Posted by: Patricia Salkin | May 18, 2015

MO Supreme Court Finds Statute Limiting Damages for Agricultural Nuisances Does Not Authorize an Unconstitutional Private Taking nor Violate Equal Protection

Several landowners and other individuals (Appellants) filed suit against Cargill Pork LLC and Bohr Farms (Respondents) alleging damages for temporary nuisance, negligence, and conspiracy due to alleged offensive odors emanating from a concentrated animal feeding operation (CAFO) owned and operated by Bohr Farms. Appellants alleged that their damages for temporary nuisance consisted solely of the loss of use and enjoyment of their property. Appellants also asserted that Bohr Farms was negligent, that Cargill was vicariously liable for the nuisance and negligence, and that Bohr Farms and Cargill engaged in a civil conspiracy. The circuit court entered summary judgment for Respondents, and determined that section 537.296 was constitutional and that the statute did not authorize an award of damages for Appellants’ alleged loss of use and enjoyment of their property. The court also denied recovery on Appellants’ negligence and civil conspiracy claims.

Unlike a common law private nuisance action, section 537.296 precludes recovery of non-economic damages for items such as loss of use and enjoyment, inconvenience, or discomfort caused by the nuisance. Appellants argued that the statute effectuates a taking because limiting temporary nuisance damages to diminution of rental value requires Appellants to forfeit their right to the use and enjoyment of their properties for Respondents’ private benefit. However, the court found that the plain language of section 537.296.2 did not delegate any authority to private parties or authorize any landowner to create a nuisance. Furthermore, the statute provided just compensation by authorizing a plaintiff to recover the diminution in rental value in a temporary nuisance.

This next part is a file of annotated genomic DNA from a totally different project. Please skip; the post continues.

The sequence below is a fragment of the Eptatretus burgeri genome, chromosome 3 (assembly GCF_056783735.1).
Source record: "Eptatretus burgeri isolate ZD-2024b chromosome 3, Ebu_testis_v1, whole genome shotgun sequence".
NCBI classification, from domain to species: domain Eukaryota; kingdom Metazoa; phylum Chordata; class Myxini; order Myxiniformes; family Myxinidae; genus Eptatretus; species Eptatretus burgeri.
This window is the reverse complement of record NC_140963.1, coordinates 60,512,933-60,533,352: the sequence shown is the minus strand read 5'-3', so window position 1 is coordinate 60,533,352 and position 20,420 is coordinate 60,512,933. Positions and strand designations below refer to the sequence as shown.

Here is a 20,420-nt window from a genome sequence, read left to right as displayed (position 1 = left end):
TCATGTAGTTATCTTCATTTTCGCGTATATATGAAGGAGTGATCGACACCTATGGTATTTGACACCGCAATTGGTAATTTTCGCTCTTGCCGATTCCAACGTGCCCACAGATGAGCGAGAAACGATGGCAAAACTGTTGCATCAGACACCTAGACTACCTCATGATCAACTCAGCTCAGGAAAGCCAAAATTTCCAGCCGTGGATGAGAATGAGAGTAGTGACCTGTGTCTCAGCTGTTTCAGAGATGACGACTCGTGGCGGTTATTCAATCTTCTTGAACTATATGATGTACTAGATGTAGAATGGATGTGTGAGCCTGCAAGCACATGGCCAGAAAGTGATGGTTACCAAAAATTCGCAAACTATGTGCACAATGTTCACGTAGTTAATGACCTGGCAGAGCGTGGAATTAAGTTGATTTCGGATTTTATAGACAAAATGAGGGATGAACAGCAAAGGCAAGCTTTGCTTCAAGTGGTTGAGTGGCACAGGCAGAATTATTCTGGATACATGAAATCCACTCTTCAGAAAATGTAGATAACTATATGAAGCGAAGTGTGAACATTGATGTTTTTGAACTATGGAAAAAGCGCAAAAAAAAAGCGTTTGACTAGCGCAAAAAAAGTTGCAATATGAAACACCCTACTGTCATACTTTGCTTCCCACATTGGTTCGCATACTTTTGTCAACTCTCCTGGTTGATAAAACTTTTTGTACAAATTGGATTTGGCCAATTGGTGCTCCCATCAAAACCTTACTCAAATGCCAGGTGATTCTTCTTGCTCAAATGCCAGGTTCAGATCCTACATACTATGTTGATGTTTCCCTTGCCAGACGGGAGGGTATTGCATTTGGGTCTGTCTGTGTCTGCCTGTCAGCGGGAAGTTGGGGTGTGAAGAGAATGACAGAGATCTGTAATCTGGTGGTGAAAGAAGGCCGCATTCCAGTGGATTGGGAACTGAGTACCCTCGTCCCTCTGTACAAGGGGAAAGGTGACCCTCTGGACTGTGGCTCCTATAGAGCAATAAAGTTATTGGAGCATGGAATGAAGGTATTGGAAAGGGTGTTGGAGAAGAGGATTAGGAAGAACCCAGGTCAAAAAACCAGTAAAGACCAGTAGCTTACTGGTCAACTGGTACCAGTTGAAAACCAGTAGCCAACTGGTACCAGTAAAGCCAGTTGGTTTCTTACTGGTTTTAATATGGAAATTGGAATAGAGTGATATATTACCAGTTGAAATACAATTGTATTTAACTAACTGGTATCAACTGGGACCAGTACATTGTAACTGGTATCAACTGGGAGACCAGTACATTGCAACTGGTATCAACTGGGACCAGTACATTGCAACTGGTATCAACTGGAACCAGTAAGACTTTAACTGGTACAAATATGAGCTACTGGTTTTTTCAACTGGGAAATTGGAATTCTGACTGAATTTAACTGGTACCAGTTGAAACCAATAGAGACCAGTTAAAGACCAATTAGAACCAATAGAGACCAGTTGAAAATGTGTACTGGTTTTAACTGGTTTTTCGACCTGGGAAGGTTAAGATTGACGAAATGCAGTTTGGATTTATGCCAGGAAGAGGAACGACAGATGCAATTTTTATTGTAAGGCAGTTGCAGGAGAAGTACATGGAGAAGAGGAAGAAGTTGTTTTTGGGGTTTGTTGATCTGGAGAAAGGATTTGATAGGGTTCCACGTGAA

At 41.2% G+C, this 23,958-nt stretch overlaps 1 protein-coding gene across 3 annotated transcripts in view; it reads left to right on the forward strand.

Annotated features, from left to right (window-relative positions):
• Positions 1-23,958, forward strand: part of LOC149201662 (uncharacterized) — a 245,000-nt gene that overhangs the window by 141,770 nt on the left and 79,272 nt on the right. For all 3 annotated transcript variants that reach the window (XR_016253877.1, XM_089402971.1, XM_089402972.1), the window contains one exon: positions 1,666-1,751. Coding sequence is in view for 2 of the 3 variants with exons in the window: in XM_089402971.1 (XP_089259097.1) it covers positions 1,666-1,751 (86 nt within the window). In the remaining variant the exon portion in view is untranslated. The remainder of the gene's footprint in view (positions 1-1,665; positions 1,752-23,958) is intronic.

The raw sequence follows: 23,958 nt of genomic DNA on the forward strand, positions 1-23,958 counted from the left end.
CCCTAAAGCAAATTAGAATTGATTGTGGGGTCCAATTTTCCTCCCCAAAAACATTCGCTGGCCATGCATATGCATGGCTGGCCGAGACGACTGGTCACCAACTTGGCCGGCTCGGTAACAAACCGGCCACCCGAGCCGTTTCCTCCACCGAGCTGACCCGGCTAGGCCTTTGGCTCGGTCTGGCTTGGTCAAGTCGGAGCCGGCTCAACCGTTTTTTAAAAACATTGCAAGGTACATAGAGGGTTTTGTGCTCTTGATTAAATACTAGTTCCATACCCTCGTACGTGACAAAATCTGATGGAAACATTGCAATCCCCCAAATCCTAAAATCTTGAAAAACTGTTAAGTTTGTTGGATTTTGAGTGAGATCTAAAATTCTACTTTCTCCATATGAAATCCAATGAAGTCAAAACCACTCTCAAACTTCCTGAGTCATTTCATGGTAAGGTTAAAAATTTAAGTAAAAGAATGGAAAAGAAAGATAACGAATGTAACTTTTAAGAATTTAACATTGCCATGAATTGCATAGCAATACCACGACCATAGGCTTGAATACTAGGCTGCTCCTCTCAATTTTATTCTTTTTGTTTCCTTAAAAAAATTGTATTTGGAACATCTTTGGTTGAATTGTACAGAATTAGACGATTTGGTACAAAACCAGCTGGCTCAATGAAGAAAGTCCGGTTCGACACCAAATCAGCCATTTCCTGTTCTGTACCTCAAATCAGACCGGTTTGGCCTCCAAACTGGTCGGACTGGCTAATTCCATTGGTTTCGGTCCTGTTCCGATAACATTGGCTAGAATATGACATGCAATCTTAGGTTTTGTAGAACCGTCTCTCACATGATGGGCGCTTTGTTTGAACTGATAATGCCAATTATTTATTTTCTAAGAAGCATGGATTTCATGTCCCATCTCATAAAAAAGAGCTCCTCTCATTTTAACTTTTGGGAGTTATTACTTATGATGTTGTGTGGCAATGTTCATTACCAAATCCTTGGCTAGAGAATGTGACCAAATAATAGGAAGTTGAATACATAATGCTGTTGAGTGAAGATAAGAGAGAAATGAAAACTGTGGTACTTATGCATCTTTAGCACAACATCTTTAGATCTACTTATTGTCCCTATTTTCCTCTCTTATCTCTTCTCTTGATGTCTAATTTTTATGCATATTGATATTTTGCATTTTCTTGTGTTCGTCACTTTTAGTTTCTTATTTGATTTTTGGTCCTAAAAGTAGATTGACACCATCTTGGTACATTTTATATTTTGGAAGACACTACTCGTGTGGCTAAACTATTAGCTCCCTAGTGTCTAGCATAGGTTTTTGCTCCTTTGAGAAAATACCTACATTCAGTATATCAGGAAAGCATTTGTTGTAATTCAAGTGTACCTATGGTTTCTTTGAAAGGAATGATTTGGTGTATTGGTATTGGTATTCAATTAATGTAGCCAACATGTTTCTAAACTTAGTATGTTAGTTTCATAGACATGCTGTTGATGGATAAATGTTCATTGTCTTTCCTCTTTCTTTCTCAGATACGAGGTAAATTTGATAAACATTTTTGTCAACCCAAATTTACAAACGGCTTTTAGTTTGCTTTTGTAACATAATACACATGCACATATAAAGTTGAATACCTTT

As to the equal protection claim, the court found that 537.296 provided obvious benefits to the large number of rural landowners who devote their property primarily to agriculture. Because of this, the Appellants were not a suspect class, and the claim was evaluated under a rational basis test. The court held that the statute rationally advances the legitimate state interest in promoting the agricultural economy by reducing the litigation risk faced by Missouri farmers while permitting nearby landowners to recover the diminution in property value caused by agricultural operations. Accordingly, the equal protection claim failed, and the judgment of the trial court was affirmed.

Linda Labrayere as Trustee of the Don E. Labrayere Trust v Bohr Farms, LLC, 2015 WL 1735494 (MO 4/14/2015)

The opinion can be accessed at:

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